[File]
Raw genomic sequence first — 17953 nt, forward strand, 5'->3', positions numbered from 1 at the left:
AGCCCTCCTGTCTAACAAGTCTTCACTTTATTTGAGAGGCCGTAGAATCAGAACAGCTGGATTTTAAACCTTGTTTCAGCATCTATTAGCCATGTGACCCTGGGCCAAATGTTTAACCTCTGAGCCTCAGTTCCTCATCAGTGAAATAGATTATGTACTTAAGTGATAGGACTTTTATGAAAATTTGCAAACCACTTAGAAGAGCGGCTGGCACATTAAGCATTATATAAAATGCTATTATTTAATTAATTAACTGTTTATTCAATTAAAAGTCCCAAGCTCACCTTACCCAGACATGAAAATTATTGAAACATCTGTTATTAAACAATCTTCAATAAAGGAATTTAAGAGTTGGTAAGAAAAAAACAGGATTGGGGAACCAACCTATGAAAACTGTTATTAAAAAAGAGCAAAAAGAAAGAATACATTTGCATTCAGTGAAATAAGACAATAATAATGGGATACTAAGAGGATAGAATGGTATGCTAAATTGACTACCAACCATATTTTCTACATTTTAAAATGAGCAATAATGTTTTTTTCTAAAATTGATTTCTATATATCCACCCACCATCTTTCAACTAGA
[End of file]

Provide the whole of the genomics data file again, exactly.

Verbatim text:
Raw genomic sequence first — 17953 nt, forward strand, 5'->3', positions numbered from 1 at the left:
AGCCCTCCTGTCTAACAAGTCTTCACTTTATTTGAGAGGCCGTAGAATCAGAACAGCTGGATTTTAAACCTTGTTTCAGCATCTATTAGCCATGTGACCCTGGGCCAAATGTTTAACCTCTGAGCCTCAGTTCCTCATCAGTGAAATAGATTATGTACTTAAGTGATAGGACTTTTATGAAAATTTGCAAACCACTTAGAAGAGCGGCTGGCACATTAAGCATTATATAAAATGCTATTATTTAATTAATTAACTGTTTATTCAATTAAAAGTCCCAAGCTCACCTTACCCAGACATGAAAATTATTGAAACATCTGTTATTAAACAATCTTCAATAAAGGAATTTAAGAGTTGGTAAGAAAAAAACAGGATTGGGGAACCAACCTATGAAAACTGTTATTAAAAAAGAGCAAAAAGAAAGAATACATTTGCATTCAGTGAAATAAGACAATAATAATGGGATACTAAGAGGATAGAATGGTATGCTAAATTGACTACCAACCATATTTTCTACATTTTAAAATGAGCAATAATGTTTTTTTCTAAAATTGATTTCTATATATCCACCCACCATCTTTCAACTAGA